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Banana Republic doles out mobile coupons to incentivize in-store sales

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March 21, 2013

Gap Inc.’s Banana Republic is pulling double duty with a new mobile advertising campaign that entices users to shop either in-store or through their mobile devices.

Banana Republic is driving click-throughs on its ad with a 10 percent off coupon that can be redeemed in-store. The ads are running within the Accuweather iPhone application.

“Coupons have been used for ages to grab the attention of customers and their business,” said Cezar Kolodziej, CEO/president of Iris Mobile, Chicago.

“However, customers that are already engaged with the brand don’t pay much attention whether they get a coupon or not in order to come back and make another purchase,” he said. “Measuring redemption rates of a coupon campaign can really prove the point and identify customer trends that can help to optimize mobile initiatives in the future.”

Mr. Kolodziej is not affiliated with Banana Republic. He commented based on his expertise on the subject.

Banana Republic did not meet press deadline.

Driving in-store traffic
The banner ads encourage users to tap to receive an 10 percent off of their Banana Republic purchase. The corner of the banner pulls down to show users how many Banana Republic stores are nearby to them.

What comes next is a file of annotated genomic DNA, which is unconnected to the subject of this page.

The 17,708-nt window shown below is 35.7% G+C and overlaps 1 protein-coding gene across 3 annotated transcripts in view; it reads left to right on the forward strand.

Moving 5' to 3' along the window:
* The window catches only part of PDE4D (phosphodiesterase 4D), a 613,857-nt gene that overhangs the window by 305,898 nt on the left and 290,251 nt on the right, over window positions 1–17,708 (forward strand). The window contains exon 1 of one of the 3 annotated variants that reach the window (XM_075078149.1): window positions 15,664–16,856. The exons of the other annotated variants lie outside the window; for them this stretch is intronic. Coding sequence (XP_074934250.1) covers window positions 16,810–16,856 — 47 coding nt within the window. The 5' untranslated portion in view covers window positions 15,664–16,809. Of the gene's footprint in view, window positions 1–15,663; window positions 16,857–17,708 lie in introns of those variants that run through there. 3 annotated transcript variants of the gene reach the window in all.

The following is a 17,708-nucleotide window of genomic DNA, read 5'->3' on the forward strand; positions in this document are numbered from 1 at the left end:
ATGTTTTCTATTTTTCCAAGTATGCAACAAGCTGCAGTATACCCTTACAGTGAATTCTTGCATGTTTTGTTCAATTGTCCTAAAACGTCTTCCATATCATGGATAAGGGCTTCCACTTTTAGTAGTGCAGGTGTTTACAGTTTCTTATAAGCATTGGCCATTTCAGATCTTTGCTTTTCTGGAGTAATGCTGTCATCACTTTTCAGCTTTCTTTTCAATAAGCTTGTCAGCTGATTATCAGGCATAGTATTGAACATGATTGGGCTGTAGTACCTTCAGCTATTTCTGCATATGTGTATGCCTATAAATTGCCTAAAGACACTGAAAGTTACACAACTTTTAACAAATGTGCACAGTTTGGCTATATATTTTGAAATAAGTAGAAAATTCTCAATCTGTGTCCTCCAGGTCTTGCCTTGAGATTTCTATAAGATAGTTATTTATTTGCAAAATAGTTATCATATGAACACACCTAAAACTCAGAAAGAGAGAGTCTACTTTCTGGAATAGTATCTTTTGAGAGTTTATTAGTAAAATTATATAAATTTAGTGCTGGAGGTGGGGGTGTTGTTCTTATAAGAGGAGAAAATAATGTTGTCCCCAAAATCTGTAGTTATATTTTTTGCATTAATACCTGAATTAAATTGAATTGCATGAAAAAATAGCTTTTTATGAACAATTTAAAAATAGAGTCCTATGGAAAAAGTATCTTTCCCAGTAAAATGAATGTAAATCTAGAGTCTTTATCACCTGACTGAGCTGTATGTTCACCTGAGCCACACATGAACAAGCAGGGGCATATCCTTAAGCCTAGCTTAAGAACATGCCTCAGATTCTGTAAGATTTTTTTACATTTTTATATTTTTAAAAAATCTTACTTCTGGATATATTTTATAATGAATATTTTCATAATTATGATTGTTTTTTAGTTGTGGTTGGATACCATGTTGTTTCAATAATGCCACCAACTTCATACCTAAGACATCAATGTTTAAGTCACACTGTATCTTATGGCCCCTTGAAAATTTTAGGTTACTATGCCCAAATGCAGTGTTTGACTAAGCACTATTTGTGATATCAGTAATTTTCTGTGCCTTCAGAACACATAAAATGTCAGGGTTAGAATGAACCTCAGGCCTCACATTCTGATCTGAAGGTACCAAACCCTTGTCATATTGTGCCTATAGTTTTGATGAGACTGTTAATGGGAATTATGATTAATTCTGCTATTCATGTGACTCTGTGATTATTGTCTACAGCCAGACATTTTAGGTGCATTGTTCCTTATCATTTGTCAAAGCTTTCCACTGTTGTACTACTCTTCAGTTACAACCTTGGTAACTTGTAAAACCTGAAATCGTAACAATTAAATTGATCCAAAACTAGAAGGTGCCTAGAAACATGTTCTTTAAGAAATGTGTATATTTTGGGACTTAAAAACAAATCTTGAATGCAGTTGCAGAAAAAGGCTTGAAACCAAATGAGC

A full-page ad pulls up when consumers click on the ad that reads, “BR Offer.”

The ad is set up to include three tabs that run along the bottom of the page. The buttons direct users to the coupon, a nearby store or to Banana Republic’s mobile site.

Via the coupon consumers can save 10 percent off of an in-store offer.

The offer contains a bar code that can be scanned at the point-of-sale

Additionally, consumers can save the coupon to their device’s camera roll or email it to themselves. The email contains a link to a mobile microsite.

The location tab lists Banana Republic locations by distance and includes a map that pinpoints a user’s current location to the nearest store.

Furthermore, Banana Republic’s mobile site is pulled in to let consumers browse products and check-out directly from the ad unit.

Buttons at the top of the page link to Banana Republic’s Facebook and Twitter account. Users can then “Like” or follow the brand’s accounts to see what others are saying about the retailer.

The more the merrier?
Banana Republic’s campaign takes an all-encompassing approach to mobile advertising.

By loading the ad with both location-based and mobile commerce components, Banana Republic is able to appeal to a wide group of mobile users.

Additionally, offering an incentive in the creative – in this case a coupon – gives users a clear value for interacting with a banner ad.

However, some experts believe that the trick to a successful mobile advertising campaign is to keep it simple.

“Keeping it simple is a key rule we always recommend to our customers,” Mr. Kolodziej said.

“Based on our experience in this space, having too many call-to-actions within a single ad disturbs customers and is challenging to measure results, unless quantitative results are not one of the main objectives of the campaign,” he said.

Final Take
Lauren Johnson is associate reporter on Mobile Commerce Daily, New York

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